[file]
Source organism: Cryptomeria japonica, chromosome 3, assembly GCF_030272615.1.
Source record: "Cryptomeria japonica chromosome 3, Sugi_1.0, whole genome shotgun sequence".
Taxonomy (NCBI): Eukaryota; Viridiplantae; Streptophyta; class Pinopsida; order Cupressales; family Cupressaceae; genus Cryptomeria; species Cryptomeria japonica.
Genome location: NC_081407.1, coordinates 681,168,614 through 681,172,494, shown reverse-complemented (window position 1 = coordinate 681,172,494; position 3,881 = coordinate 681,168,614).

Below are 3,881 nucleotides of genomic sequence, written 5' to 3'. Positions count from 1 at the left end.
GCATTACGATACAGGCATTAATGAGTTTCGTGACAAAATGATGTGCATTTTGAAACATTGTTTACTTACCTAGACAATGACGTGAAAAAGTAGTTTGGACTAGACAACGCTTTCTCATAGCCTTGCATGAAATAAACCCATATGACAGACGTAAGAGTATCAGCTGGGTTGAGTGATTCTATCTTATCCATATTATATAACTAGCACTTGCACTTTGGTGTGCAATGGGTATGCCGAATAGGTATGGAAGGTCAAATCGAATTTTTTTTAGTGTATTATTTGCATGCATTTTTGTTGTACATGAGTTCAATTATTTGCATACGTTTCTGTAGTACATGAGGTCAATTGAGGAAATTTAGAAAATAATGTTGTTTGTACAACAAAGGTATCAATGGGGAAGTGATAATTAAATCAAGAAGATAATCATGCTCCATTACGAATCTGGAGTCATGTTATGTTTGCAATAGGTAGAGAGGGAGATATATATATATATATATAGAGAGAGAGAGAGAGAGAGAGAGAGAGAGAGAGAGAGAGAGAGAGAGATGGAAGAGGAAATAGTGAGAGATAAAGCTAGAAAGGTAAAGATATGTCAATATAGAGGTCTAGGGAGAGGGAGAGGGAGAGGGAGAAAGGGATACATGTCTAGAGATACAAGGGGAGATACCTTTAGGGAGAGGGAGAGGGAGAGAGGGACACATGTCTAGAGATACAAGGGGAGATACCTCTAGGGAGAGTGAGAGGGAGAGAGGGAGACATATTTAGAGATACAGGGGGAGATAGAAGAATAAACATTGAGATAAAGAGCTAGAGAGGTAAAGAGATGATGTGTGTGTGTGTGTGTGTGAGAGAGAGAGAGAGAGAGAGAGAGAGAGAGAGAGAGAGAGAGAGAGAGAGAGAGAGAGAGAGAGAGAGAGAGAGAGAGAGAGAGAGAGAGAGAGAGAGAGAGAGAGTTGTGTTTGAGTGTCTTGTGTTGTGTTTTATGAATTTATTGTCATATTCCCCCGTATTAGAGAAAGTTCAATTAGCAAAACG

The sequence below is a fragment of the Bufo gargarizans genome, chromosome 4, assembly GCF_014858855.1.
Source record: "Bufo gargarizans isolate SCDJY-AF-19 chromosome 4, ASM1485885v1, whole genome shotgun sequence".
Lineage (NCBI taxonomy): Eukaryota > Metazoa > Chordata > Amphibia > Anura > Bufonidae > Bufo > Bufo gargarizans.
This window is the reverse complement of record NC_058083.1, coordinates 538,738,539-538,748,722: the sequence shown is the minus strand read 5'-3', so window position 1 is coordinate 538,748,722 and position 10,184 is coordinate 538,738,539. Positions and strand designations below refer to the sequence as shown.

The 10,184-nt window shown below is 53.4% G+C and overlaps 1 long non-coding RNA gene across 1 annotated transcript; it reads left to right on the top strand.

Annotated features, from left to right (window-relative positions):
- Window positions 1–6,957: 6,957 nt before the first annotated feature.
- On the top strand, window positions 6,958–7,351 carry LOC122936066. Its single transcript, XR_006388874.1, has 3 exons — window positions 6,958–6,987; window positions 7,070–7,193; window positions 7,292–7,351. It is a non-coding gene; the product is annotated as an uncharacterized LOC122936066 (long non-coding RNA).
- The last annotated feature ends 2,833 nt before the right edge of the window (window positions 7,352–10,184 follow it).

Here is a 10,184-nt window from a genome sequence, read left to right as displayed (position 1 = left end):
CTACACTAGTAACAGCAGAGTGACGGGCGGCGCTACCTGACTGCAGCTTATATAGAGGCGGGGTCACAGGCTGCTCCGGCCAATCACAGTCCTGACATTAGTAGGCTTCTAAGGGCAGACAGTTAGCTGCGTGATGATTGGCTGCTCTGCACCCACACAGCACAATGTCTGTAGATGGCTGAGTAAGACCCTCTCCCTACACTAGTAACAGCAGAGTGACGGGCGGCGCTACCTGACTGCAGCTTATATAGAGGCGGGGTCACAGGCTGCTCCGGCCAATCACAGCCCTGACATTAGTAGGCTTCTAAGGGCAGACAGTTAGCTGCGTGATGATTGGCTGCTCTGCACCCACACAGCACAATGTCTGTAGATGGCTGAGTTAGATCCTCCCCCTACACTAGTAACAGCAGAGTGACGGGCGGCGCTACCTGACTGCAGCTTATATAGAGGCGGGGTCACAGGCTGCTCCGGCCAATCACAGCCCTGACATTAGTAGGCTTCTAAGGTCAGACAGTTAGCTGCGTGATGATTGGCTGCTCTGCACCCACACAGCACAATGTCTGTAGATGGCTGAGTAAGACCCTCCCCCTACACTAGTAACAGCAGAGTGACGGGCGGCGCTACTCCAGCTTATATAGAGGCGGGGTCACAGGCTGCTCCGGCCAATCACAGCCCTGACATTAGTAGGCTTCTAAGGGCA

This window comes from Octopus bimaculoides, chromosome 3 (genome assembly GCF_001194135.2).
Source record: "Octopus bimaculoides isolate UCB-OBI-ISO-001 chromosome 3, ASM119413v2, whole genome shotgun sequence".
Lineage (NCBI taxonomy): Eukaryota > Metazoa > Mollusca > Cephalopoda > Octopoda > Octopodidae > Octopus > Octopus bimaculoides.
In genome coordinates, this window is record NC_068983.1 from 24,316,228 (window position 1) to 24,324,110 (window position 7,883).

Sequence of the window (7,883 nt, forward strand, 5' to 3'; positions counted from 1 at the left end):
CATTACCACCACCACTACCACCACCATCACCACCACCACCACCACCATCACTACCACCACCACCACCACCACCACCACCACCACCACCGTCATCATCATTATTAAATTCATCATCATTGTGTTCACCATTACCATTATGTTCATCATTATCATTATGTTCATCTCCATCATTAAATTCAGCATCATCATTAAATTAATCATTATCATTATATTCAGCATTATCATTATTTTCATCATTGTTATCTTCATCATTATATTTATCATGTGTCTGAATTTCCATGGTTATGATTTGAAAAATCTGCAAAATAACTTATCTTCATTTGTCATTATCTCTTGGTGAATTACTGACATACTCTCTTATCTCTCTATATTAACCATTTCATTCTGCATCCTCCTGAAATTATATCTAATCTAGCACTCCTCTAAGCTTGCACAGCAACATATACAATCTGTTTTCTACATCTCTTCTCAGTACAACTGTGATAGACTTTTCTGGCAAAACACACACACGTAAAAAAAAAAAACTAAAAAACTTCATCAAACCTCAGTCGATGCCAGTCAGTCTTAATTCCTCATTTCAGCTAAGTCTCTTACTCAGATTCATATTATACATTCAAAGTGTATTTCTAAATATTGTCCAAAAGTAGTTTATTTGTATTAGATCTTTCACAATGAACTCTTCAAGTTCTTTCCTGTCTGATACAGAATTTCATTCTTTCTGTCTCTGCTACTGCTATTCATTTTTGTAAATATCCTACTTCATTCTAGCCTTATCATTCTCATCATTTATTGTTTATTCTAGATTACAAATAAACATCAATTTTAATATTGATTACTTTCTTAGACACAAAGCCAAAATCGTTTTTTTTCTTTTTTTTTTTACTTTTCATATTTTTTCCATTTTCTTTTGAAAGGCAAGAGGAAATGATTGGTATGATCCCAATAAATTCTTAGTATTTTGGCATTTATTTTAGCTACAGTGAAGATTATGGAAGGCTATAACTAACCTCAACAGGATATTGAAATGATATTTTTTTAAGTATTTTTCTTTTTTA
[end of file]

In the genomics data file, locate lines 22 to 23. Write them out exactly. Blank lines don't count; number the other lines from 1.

Sequence of the window (7,883 nt, forward strand, 5' to 3'; positions counted from 1 at the left end):
CATTACCACCACCACTACCACCACCATCACCACCACCACCACCACCATCACTACCACCACCACCACCACCACCACCACCACCACCACCGTCATCATCATTATTAAATTCATCATCATTGTGTTCACCATTACCATTATGTTCATCATTATCATTATGTTCATCTCCATCATTAAATTCAGCATCATCATTAAATTAATCATTATCATTATATTCAGCATTATCATTATTTTCATCATTGTTATCTTCATCATTATATTTATCATGTGTCTGAATTTCCATGGTTATGATTTGAAAAATCTGCAAAATAACTTATCTTCATTTGTCATTATCTCTTGGTGAATTACTGACATACTCTCTTATCTCTCTATATTAACCATTTCATTCTGCATCCTCCTGAAATTATATCTAATCTAGCACTCCTCTAAGCTTGCACAGCAACATATACAATCTGTTTTCTACATCTCTTCTCAGTACAACTGTGATAGACTTTTCTGGCAAAACACACACACGTAAAAAAAAAAAACTAAAAAACTTCATCAAACCTCAGTCGATGCCAGTCAGTCTTAATTCCTCATTTCAGCTAAGTCTCTTACTCAGATTCATATTATACATTCAAAGTGTATTTCTAAATATTGTCCAAAAGTAGTTTATTTGTATTAGATCTTTCACAATGAACTCTTCAAGTTCTTTCCTGTCTGATACAGAATTTCATTCTTTCTGTCTCTGCTACTGCTATTCATTTTTGTAAATATCCTACTTCATTCTAGCCTTATCATTCTCATCATTTATTGTTTATTCTAGATTACAAATAAACATCAATTTTAATATTGATTACTTTCTTAGACACAAAGCCAAAATCGTTTTTTTTCTTTTTTTTTTTACTTTTCATATTTTTTCCATTTTCTTTTGAAAGGCAAGAGGAAATGATTGGTATGATCCCAATAAATTCTTAGTATTTTGGCATTTATTTTAGCTACAGTGAAGATTATGGAAGGCTATAACTAACCTCAACAGGATATTGAAATGATATTTTTTTAAGTATTTTTCTTTTTTA